RABAT (Reuters) - Moroccan police on Wednesday arrested a dissident journalist and charged him with rape and helping foreign spies, a prosecutor said, in a case worrying rights groups.
Omar Radi, a business journalist and critic of Morocco's human rights record, was also accused of receiving funds from abroad to undermine Morocco's security, the Casablanca prosecutor's office said in a statement.
Radi, 33, denies all the charges, his lawyer Miloud Kandil told Reuters, adding that a first hearing would be on Sept. 22.
His arrest follows 10 summons for a police investigation over suspicions of receiving funds linked to foreign intelligence which he denied.The investigation came after rights group Amnesty International accused Morocco of using Israeli-made spyware to snoop on his phone. Moroccan officials deny that and have demanded Amnesty turn over proof.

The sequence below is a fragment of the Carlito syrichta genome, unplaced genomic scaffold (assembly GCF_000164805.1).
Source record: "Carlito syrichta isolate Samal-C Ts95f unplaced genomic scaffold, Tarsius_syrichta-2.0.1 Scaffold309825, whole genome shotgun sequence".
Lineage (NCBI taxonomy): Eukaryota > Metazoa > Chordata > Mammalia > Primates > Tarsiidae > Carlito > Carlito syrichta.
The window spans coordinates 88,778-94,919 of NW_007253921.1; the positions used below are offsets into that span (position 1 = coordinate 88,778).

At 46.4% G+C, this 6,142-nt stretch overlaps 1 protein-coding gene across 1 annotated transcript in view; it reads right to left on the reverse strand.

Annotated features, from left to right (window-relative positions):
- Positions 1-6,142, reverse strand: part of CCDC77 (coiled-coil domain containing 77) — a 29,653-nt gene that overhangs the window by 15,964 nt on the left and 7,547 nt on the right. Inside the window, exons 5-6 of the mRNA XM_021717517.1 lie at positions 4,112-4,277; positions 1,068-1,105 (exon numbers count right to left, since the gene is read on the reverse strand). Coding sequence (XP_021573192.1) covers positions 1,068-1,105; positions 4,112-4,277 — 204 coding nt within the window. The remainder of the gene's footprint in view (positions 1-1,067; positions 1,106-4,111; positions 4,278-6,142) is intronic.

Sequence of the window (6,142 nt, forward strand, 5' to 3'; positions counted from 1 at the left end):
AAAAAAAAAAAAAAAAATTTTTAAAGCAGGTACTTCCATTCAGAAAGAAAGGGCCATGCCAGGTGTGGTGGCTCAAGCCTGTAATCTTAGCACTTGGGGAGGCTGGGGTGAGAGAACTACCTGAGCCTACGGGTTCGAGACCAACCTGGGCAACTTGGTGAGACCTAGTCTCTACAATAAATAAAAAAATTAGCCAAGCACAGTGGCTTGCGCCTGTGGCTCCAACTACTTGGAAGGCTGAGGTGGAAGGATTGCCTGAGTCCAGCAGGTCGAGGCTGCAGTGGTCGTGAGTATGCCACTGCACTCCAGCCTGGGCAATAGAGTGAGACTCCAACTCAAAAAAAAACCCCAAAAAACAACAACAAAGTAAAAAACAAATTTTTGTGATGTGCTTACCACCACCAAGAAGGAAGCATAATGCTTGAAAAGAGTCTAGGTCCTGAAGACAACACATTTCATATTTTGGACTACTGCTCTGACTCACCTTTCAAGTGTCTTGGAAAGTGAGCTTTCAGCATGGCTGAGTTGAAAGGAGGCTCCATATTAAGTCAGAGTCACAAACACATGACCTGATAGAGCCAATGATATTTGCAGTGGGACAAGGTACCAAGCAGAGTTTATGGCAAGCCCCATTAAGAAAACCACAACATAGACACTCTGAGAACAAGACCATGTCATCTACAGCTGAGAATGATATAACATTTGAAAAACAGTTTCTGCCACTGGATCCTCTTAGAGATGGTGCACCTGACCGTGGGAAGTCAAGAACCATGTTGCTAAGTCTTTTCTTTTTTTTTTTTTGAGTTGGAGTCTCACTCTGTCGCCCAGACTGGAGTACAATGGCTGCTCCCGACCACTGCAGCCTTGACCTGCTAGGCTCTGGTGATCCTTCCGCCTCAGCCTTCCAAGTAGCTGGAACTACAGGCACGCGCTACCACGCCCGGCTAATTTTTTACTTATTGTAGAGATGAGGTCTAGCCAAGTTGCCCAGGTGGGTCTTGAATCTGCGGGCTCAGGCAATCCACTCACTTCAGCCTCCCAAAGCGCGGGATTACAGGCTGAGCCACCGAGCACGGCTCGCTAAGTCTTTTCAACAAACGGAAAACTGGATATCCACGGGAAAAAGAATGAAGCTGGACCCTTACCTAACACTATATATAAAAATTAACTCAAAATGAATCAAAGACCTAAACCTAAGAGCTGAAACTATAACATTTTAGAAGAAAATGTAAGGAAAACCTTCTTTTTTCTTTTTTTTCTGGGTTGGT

Radi had already been given a four-month suspended prison sentence in March, on charges of insulting a judge, for Twitter comments criticising jail terms for people in 2017 protests.
Rights groups say Morocco increasingly uses detention to target dissent. Courts have sentenced a dozen individuals to terms of up to four years on charges from insulting institutions or public servants to inciting protests, a committee of rights activists said in January.
Morocco mostly sidestepped the turmoil of the 2011 Arab uprisings, responding to protests with reforms to cede some of King Mohammed VI's powers to an elected government, though he remains the ultimate authority.
(Reporting by Ahmed Eljechtimi; Editing by Angus McDowall and Andrew Cawthorne)